For the republic, as for the viceroyalty, the greatest single regular source of revenue was customs duties. Reopening and regularizing foreign and Peruvian trade at Callao was top priority. The surrender of Callao in September, 1821 by Canterac, while it seemed to prove the royalists’ public claim that they did not need or want Lima or Callao, permitted the reopening of the Pacific trade that Lima depended upon. San Martín immediately declared the port open to all ships, estabfishing a customs duty of 20 percent for foreign ships, 18 percent for Chilean, Argentine, and Colombian, and 16 percent for Peruvian.44 Duties on specific foodstuffs were very small to encourage their trade. Occasionally prejudicial duties were levied to encourage domestic production, as when foreign liquors were ordered to pay 80 percent customs, while liquors from Pisco and Nasca were taxed at from 7 to 20 percent.45 Very low duties were set for the Peruvian coastal trade. In May, 1822 the need for foodstuffs was still so great that the Supreme Delegate of San Martín, the Marqués de Torre Tagle, ordered all foreign and domestic ships introducing wheat, meal, rice, meat, or feeds, to pay only the duties imposed on the coastal trade.46 Lima’s absorbing interest in foreign trade was indicated by the fact that the Gaceta published, whenever it received them, complete copies of the trade regulations of such newly independent South American states as Mexico, Panama, and Chile.

The bottleneck at Callao having been broken, Lima’s trade did experience an immediate rush of activity. Immediately following the royalist surrender of Callao, from September 28 to October 15, a total of twenty ships anchored. From October 16 to November 12 twelve more arrived, but thereafter the trade became more irregular.47 It cannot be said to have been really brisk except for that one brief period, and this sudden influx probably consisted of ships that had been cruising off the coast for some time waiting for the insurgents to extend their control to Callao. Of the ships whose arrival was publicly announced in the Gaceta, most carried foodstuffs. There is only one vessel listed that carried the even more desperately needed armament to supply the war effort. This was the Anglo-American Mercurio, from Valparaiso, carrying 11,000 muskets, 6,000 sabers, and 500 artillery rifles on contract to the government.48 This trade was one way, however, for when the ships leaving Callao were listed, they often carried only ballast. Revenues from customs duties thus remained agonizingly irregular amounts ranging from nothing in August, 1821, to 100,000 pesos in April, 1822, but with most months averaging under 40,000 pesos.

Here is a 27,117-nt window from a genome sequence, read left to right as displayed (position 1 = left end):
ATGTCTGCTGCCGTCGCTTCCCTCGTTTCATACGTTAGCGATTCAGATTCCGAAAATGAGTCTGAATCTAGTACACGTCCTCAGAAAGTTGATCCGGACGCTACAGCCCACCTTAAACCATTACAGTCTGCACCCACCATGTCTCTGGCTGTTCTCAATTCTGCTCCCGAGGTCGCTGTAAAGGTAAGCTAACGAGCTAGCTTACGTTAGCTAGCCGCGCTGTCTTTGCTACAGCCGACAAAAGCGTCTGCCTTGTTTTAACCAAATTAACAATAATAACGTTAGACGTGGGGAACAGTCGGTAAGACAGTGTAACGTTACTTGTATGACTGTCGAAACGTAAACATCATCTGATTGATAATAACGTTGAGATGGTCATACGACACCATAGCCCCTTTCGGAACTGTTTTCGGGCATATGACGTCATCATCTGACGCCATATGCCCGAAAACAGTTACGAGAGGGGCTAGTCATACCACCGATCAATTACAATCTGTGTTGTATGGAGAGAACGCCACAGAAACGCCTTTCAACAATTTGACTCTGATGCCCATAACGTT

The scarcity of dependable revenue sources, as we have seen, required San Martín’s republic to depend upon voluntary and forced contributions for half its income. This, of course, was the sort of revenue base that was actually counter-productive, for the bitterness it often aroused among all but the most enthusiastic supporters of independence was politically damaging to the cause. Donations that were genuinely voluntary accounted for very small sums. Most of those that were listed in the Gaceta as voluntary were the result of social and political pressure. While slaves might volunteer their services, convents and housewives offer their skill as clothiers, hacendados their produce, and gentlemen their cash, it was at all times clear that this was a situation in which anyone not actively with the republic was to be considered against it. In January, 1822, for instance, the government announced that persons who intervened on behalf of the interests of Spanish nationals, or who bound themselves through personal ties with such enemies of the state, would have their names published in the Gaceta, so that the public might know those who prefer personal affections to the high interests of justice and of politics.”49

Nothing that could be of benefit to the army was ever rejected when offered. Convents were assigned quotas of shirts to sew, supposedly following an offer to that effect made by them.50 Voluntary cash subscriptions were constant, and to add some way of collecting pledges the government in June, 1822 reminded citizens that debtors to the state would be denied their vote in the upcoming congressional elections.51 The cabildo organized direct donations in money and kind for the immediate benefit of soldiers, and lists of donors were maintained by the alcaldes of the barrios—and frequently published.52 On one occasion the Marqués de Torre Tagle asked for voluntary cash subscriptions with no total goal in mind, as long as donors would actually fulfill their pledges.53 The Conde de Montemar put on a series of public bullfights to raise funds for the state,54 and the Coliseo de Comedias gave the income from one of its presentations.55 But voluntary contributions, no matter how heartwarming to enthusiasts of the cause, produced far too little revenue.